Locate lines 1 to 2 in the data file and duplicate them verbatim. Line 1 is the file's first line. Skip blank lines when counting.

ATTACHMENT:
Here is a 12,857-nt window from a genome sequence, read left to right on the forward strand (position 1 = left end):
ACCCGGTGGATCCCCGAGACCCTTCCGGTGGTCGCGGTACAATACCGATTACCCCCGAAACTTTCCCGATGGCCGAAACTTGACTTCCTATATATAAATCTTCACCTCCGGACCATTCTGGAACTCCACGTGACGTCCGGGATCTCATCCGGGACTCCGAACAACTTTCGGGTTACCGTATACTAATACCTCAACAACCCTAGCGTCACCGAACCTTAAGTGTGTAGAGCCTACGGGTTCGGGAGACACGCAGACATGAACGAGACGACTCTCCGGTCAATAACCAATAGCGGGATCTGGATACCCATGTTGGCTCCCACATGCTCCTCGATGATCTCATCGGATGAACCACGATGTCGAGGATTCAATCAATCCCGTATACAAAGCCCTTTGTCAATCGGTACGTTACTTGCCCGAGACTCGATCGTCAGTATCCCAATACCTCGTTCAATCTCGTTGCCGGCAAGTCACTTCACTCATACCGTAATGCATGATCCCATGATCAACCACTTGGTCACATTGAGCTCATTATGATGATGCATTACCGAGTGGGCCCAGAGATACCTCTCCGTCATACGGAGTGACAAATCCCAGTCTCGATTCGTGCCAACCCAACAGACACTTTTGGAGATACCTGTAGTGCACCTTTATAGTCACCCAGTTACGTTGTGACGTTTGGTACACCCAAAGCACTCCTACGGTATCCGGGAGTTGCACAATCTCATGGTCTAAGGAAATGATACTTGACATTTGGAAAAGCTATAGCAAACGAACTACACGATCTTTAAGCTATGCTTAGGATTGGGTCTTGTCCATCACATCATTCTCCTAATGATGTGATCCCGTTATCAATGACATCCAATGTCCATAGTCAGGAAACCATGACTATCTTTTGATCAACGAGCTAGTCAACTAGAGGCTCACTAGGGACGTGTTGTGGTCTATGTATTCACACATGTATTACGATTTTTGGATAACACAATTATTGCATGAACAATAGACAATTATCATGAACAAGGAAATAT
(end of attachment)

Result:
Here is a 12,857-nt window from a genome sequence, read left to right on the forward strand (position 1 = left end):
ACCCGGTGGATCCCCGAGACCCTTCCGGTGGTCGCGGTACAATACCGATTACCCCCGAAACTTTCCCGATGGCCGAAACTTGACTTCCTATATATAAATCTTCACCTCCGGACCATTCTGGAACTCCACGTGACGTCCGGGATCTCATCCGGGACTCCGAACAACTTTCGGGTTACCGTATACTAATACCTCAACAACCCTAGCGTCACCGAACCTTAAGTGTGTAGAGCCTACGGGTTCGGGAGACACGCAGACATGAACGAGACGACTCTCCGGTCAATAACCAATAGCGGGATCTGGATACCCATGTTGGCTCCCACATGCTCCTCGATGATCTCATCGGATGAACCACGATGTCGAGGATTCAATCAATCCCGTATACAAAGCCCTTTGTCAATCGGTACGTTACTTGCCCGAGACTCGATCGTCAGTATCCCAATACCTCGTTCAATCTCGTTGCCGGCAAGTCACTTCACTCATACCGTAATGCATGATCCCATGATCAACCACTTGGTCACATTGAGCTCATTATGATGATGCATTACCGAGTGGGCCCAGAGATACCTCTCCGTCATACGGAGTGACAAATCCCAGTCTCGATTCGTGCCAACCCAACAGACACTTTTGGAGATACCTGTAGTGCACCTTTATAGTCACCCAGTTACGTTGTGACGTTTGGTACACCCAAAGCACTCCTACGGTATCCGGGAGTTGCACAATCTCATGGTCTAAGGAAATGATACTTGACATTTGGAAAAGCTATAGCAAACGAACTACACGATCTTTAAGCTATGCTTAGGATTGGGTCTTGTCCATCACATCATTCTCCTAATGATGTGATCCCGTTATCAATGACATCCAATGTCCATAGTCAGGAAACCATGACTATCTTTTGATCAACGAGCTAGTCAACTAGAGGCTCACTAGGGACGTGTTGTGGTCTATGTATTCACACATGTATTACGATTTTTGGATAACACAATTATTGCATGAACAATAGACAATTATCATGAACAAGGAAATAT